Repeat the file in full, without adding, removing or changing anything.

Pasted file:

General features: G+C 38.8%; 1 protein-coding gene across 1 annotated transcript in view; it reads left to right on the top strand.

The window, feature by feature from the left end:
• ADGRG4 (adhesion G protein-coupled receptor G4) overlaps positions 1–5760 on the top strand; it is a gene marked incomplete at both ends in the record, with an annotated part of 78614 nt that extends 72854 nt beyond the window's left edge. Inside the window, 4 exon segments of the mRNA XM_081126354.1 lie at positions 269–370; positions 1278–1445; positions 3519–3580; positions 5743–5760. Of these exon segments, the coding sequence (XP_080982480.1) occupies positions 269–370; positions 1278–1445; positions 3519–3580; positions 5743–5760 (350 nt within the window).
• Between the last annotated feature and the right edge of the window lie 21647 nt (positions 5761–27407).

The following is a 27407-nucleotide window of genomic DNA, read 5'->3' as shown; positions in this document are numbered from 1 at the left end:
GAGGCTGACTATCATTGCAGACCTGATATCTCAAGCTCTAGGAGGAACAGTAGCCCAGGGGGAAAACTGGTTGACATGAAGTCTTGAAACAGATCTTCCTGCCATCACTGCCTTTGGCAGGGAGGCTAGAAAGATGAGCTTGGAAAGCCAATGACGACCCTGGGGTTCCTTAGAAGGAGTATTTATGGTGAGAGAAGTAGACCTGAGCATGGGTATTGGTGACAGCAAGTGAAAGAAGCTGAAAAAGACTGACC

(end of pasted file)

General features: G+C 38.8%; 1 protein-coding gene across 1 annotated transcript in view; it reads left to right on the top strand.

The window, feature by feature from the left end:
• ADGRG4 (adhesion G protein-coupled receptor G4) overlaps positions 1–5760 on the top strand; it is a gene marked incomplete at both ends in the record, with an annotated part of 78614 nt that extends 72854 nt beyond the window's left edge. Inside the window, 4 exon segments of the mRNA XM_081126354.1 lie at positions 269–370; positions 1278–1445; positions 3519–3580; positions 5743–5760. Of these exon segments, the coding sequence (XP_080982480.1) occupies positions 269–370; positions 1278–1445; positions 3519–3580; positions 5743–5760 (350 nt within the window).
• Between the last annotated feature and the right edge of the window lie 21647 nt (positions 5761–27407).

The following is a 27407-nucleotide window of genomic DNA, read 5'->3' as shown; positions in this document are numbered from 1 at the left end:
GAGGCTGACTATCATTGCAGACCTGATATCTCAAGCTCTAGGAGGAACAGTAGCCCAGGGGGAAAACTGGTTGACATGAAGTCTTGAAACAGATCTTCCTGCCATCACTGCCTTTGGCAGGGAGGCTAGAAAGATGAGCTTGGAAAGCCAATGACGACCCTGGGGTTCCTTAGAAGGAGTATTTATGGTGAGAGAAGTAGACCTGAGCATGGGTATTGGTGACAGCAAGTGAAAGAAGCTGAAAAAGACTGACC